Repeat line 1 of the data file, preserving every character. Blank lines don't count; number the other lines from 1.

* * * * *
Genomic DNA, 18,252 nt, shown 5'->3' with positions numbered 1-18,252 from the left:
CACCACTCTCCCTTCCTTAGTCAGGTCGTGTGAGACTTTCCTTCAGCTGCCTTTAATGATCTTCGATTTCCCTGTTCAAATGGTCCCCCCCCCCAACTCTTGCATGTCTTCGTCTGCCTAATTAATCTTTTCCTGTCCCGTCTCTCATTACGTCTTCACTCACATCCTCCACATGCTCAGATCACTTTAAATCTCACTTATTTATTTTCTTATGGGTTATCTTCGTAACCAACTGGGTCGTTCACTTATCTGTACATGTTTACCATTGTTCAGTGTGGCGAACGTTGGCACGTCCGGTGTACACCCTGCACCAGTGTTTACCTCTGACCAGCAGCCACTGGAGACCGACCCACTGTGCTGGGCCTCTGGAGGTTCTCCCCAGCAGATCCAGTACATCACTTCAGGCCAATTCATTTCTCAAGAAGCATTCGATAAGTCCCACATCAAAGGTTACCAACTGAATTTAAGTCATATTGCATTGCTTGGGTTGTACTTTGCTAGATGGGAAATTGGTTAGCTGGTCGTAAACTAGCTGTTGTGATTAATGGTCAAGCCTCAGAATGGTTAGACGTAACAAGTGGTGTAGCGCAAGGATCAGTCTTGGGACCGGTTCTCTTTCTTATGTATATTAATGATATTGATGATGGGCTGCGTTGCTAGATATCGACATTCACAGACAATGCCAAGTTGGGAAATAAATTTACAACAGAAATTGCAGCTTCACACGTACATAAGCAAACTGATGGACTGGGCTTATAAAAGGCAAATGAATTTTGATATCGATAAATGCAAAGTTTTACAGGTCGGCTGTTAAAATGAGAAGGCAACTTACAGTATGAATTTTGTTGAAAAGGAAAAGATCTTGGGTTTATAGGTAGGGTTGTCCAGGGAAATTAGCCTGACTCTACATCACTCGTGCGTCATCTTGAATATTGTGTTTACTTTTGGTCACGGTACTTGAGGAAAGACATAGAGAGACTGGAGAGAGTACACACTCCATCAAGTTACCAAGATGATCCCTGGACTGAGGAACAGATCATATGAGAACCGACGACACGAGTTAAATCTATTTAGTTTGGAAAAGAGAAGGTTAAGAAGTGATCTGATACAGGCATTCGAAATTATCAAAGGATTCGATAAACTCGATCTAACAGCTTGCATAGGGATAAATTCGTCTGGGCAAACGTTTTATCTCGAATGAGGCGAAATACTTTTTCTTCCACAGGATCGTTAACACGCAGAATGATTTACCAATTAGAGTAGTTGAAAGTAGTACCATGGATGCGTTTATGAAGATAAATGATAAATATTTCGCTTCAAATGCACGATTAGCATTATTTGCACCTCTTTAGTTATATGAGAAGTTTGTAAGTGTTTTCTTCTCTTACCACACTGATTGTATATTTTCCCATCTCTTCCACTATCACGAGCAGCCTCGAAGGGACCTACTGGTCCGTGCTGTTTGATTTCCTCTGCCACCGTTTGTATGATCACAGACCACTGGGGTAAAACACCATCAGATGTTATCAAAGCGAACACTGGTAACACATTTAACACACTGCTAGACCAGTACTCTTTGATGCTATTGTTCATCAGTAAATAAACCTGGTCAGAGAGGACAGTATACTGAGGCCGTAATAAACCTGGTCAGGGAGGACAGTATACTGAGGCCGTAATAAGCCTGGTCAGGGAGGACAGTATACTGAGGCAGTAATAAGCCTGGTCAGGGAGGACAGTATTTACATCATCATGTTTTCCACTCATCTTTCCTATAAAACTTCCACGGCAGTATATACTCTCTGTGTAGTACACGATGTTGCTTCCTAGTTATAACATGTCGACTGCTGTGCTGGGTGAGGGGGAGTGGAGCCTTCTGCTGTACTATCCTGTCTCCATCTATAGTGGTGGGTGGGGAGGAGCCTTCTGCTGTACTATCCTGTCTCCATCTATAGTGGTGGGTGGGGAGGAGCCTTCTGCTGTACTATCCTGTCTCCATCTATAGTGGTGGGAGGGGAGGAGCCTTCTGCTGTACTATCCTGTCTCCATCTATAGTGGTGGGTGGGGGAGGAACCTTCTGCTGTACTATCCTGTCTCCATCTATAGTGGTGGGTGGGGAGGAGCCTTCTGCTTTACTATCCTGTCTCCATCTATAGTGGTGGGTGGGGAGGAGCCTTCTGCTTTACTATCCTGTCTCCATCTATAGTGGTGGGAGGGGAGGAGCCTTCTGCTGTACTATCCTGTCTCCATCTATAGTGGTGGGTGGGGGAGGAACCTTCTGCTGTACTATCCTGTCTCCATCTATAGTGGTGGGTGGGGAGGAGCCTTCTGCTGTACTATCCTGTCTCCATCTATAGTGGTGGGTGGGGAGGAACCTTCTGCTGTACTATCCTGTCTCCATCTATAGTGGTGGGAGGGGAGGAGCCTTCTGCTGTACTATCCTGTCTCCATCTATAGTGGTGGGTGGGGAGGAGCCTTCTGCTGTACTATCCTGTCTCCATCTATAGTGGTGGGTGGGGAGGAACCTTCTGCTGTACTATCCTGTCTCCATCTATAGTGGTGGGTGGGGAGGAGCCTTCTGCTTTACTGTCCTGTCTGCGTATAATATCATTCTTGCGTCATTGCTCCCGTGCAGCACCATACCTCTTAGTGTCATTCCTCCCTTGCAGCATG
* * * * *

Genomic DNA, 18,252 nt, shown 5'->3' with positions numbered 1-18,252 from the left: